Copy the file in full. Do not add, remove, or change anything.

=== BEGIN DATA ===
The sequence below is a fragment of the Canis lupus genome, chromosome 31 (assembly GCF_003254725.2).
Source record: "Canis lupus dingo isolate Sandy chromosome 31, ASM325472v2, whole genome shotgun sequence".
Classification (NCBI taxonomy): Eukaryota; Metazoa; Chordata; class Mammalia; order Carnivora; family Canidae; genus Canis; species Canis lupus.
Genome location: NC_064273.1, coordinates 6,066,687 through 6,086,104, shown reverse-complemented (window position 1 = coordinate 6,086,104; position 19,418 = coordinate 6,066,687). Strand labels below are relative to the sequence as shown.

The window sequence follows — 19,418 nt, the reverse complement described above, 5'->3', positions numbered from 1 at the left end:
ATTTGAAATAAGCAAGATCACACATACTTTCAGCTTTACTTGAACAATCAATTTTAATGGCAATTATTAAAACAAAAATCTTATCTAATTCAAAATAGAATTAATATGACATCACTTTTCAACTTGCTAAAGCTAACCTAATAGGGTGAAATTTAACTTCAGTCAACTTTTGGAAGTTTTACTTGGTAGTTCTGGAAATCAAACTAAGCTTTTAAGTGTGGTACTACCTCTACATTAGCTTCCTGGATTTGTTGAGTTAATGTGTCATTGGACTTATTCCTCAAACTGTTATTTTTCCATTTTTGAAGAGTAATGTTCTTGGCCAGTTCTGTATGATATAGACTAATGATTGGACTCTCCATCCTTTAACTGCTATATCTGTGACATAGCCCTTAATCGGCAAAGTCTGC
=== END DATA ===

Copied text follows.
The sequence below is a fragment of the Canis lupus genome, chromosome 31 (assembly GCF_003254725.2).
Source record: "Canis lupus dingo isolate Sandy chromosome 31, ASM325472v2, whole genome shotgun sequence".
Classification (NCBI taxonomy): Eukaryota; Metazoa; Chordata; class Mammalia; order Carnivora; family Canidae; genus Canis; species Canis lupus.
Genome location: NC_064273.1, coordinates 6,066,687 through 6,086,104, shown reverse-complemented (window position 1 = coordinate 6,086,104; position 19,418 = coordinate 6,066,687). Strand labels below are relative to the sequence as shown.

The window sequence follows — 19,418 nt, the reverse complement described above, 5'->3', positions numbered from 1 at the left end:
ATTTGAAATAAGCAAGATCACACATACTTTCAGCTTTACTTGAACAATCAATTTTAATGGCAATTATTAAAACAAAAATCTTATCTAATTCAAAATAGAATTAATATGACATCACTTTTCAACTTGCTAAAGCTAACCTAATAGGGTGAAATTTAACTTCAGTCAACTTTTGGAAGTTTTACTTGGTAGTTCTGGAAATCAAACTAAGCTTTTAAGTGTGGTACTACCTCTACATTAGCTTCCTGGATTTGTTGAGTTAATGTGTCATTGGACTTATTCCTCAAACTGTTATTTTTCCATTTTTGAAGAGTAATGTTCTTGGCCAGTTCTGTATGATATAGACTAATGATTGGACTCTCCATCCTTTAACTGCTATATCTGTGACATAGCCCTTAATCGGCAAAGTCTGC